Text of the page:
It is all detailed here http://wattsupwiththat.com/2012/03/16/the-end-holocene-or-how-to-make-out-like-a-madoff-climate-change-insurer/
Scared? You’ve got to be kidding me. I’ll take your AR4 worst case scenario of 0.59M and raise you the low-end of sea level excursion and raise you +6M, perhaps +8.5M! Keep in mind I have a +21.3M pile of interglacial chips sitting in front of me at MIS-11. The Gorical has only bet 20 feet, the low-end of MIS-5e anthropogenically ascertained end extreme interglacial noise http://www.uow.edu.au/business/content/groups/public/@web/@sci/@eesc/documents/doc/uow045009.pdf
See Figure 2, Chart K to value your MIS-5e +42M bluff. This is Climate Poker afterall, isn’t it? OK,I’ll see your Gored +6M (+20Feet), and raise you 42 – 6=36M.
Just For Good Measure
And call…………

No. The seas are receding because of Global Cooling.
The only way Hurricane Sandy was Human Induced Climate Change, was by the Geo Engineering operations being done by humans working for the US Government.
The Climate Changers and Progressers can go pound Sandy, We have Global Cooling now due to the extended Solar Minimum.
NASA June 2012 Solar Cycle 24 Prediction
http://wattsupwiththat.com/2012/06/08/nasa-june-2012-solar-cycle-24-prediction/
http://wattsupwiththat.com/2012/08/13/when-will-it-start-cooling/

David.

sunshinehours1 says:
November 1, 2012 at 6:00 pm
1 meter = 1000mm = 10mm a year
It is 1000/88years which is 11.4mm per year. Even further away. Soon the whole premise will be tossed out the window.
Essentially all ice sheets would have to loose some 3800 cubic kilometers of ice per year to ge to the 1 meter in a century. Not going to happen. Even if some of it is caused by an warming and expanding ocean.

Manfred

Sounds like freak science and a perfect match for Rahmstorf.

Here’s that adorable little girl:

We had a hurricane storm surge making land fall, enhanced by a full moon at high tide at the same time of occurrence. It’s really that simple folks.

That warmer water pushes the Arctic toward more ice-free waters, which absorb sunlight rather than reflect it back into space like sea ice does. The more open water there is, the more heat is trapped in the Arctic waters, and the warmer things can get.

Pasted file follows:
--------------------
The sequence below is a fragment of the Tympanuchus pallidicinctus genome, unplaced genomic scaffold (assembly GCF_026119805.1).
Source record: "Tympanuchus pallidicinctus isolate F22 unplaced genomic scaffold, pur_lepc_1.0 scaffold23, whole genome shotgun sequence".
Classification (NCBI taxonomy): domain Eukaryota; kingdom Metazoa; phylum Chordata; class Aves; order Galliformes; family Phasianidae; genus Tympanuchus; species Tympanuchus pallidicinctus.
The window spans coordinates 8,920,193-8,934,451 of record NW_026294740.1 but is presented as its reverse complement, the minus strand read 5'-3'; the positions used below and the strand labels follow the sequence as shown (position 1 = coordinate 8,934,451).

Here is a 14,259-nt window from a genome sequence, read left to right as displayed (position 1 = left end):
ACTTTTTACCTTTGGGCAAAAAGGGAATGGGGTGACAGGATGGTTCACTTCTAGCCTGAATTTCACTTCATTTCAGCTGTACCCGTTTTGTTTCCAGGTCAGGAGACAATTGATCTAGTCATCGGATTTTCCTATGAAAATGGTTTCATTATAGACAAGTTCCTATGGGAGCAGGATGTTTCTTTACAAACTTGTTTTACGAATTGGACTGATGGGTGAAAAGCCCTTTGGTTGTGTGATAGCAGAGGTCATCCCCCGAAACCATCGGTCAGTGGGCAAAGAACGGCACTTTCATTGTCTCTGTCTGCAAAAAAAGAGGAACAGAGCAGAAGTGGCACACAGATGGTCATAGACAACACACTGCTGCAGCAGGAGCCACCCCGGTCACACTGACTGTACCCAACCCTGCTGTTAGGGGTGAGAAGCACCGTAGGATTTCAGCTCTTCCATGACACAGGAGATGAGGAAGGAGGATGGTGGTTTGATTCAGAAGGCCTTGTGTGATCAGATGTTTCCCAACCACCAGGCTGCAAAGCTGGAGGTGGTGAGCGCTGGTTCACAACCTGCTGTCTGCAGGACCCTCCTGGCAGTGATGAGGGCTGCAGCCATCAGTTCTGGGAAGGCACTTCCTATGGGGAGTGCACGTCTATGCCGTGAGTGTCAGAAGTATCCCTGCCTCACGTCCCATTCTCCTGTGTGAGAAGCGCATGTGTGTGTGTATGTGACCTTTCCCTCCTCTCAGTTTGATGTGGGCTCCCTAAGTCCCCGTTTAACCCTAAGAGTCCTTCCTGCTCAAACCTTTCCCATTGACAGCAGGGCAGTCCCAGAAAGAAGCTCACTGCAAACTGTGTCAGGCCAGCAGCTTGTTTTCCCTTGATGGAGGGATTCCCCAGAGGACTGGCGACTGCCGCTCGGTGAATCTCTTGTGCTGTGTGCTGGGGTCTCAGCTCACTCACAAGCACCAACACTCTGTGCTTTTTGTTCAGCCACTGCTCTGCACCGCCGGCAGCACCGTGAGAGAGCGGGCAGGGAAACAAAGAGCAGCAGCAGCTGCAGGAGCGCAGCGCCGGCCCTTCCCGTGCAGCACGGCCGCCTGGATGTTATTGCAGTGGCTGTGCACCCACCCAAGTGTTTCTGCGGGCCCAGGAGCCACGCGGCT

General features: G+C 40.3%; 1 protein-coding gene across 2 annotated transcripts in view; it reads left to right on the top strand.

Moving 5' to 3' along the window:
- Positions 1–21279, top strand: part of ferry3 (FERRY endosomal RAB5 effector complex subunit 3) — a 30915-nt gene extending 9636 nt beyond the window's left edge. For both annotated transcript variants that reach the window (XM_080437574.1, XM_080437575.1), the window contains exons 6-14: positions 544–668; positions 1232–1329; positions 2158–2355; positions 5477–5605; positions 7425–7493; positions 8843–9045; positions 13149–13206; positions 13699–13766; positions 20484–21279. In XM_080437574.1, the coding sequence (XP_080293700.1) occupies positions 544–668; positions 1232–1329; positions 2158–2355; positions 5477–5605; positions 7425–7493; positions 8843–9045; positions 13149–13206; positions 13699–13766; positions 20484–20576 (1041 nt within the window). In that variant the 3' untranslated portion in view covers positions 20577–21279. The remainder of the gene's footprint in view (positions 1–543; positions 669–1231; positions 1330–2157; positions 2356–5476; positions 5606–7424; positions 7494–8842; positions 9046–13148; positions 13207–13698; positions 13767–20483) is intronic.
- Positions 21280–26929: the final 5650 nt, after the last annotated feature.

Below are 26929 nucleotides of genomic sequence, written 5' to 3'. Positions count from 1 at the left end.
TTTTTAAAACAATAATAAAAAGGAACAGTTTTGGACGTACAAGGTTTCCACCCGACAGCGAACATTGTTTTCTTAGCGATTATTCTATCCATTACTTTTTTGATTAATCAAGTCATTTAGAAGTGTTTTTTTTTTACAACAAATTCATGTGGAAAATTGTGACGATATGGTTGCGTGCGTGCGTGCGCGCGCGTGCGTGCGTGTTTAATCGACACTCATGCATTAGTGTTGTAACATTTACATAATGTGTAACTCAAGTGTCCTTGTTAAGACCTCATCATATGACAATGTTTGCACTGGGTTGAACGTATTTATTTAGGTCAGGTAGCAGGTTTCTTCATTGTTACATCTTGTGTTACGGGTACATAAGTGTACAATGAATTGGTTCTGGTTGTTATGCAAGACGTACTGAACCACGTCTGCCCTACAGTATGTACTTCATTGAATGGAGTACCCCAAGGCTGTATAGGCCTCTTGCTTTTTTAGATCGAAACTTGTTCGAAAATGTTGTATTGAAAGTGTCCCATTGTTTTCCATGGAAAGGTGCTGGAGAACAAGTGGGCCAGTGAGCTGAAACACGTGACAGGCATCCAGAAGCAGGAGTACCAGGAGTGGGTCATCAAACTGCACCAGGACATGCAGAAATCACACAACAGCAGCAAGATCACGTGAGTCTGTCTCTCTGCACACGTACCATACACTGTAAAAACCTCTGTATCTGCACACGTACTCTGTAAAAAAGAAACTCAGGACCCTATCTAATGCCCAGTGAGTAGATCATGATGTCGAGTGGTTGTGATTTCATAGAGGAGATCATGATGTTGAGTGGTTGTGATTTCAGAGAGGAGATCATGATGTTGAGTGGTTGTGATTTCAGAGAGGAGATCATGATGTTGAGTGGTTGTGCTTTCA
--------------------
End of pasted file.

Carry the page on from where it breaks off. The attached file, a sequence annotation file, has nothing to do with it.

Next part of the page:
Whenever I’ve sat on a beach when the sun is low in the sky, there seems to be a great deal of reflection even when the water is not smooth. I seem to recall reading somewhere that the albedo under these conditions is not much different to old snow or sea ice.

During the last interglacial period, sea level rose 10 meters due to the melting of all that ice“.
10m! Wow! Let’s see what the IPCC report says about this interglacial period. ….. aha! Here it is in FAQ 5.1 …..
Global sea level rose by about 120 m during the several millennia that followed the end of the last ice age (approximately 21,000 years ago).
That last interglacial was stunningly weak. Or maybe this guy is clueless.

William McClenney

michaelwiseguy says:
November 1, 2012 at 9:25 pm
We had a hurricane storm surge making land fall, enhanced by a full moon at high tide at the same time of occurrence. It’s really that simple folks.
“After brief stillstands at +6 and perhaps +8.5 m, sea level fell with apparent speed to the MIS 5d lowstand and much cooler climatic conditions. It was during this regression from the MIS 5e highstand that the North Atlantic suffered an oceanographic ‘‘reorganization’’ about 11873 ka ago. During this same interval, massive dune-building greatly enlarged the Bahama Islands. Giant waves reshaped exposed lowlands into chevron-shaped beach ridges, ran up on older coastal ridges, and also broke off and threw megaboulders onto and over 20 m-high cliffs.”
Now that is just downright scary~~~~~~~~~~~~~~~~

What Did I Tell You!?

This is the third class intellect that unilaterally tried to ‘decide’ nobody but ‘certain citizens’ “HAD a PLACE in the DIALOG” about what happens to our money.
And our world as the libtard moon-barking-mad non-intelligencia tried to rewrite LITERALLY
the l.a.w.s. of physics
to get control over taxing the air
you
breathe.

RockyRoad

Brinier water from the south wouldn’t replace fresh surface water; it would sink, leaving the lighter water on the surface.
Epic fail in their logic.

Brian H

To talk of many things:
Of shoes—and ships—and sealing-wax—
Of cabbages— and kings—
And why the sea is boiling hot
And whether pigs have wings.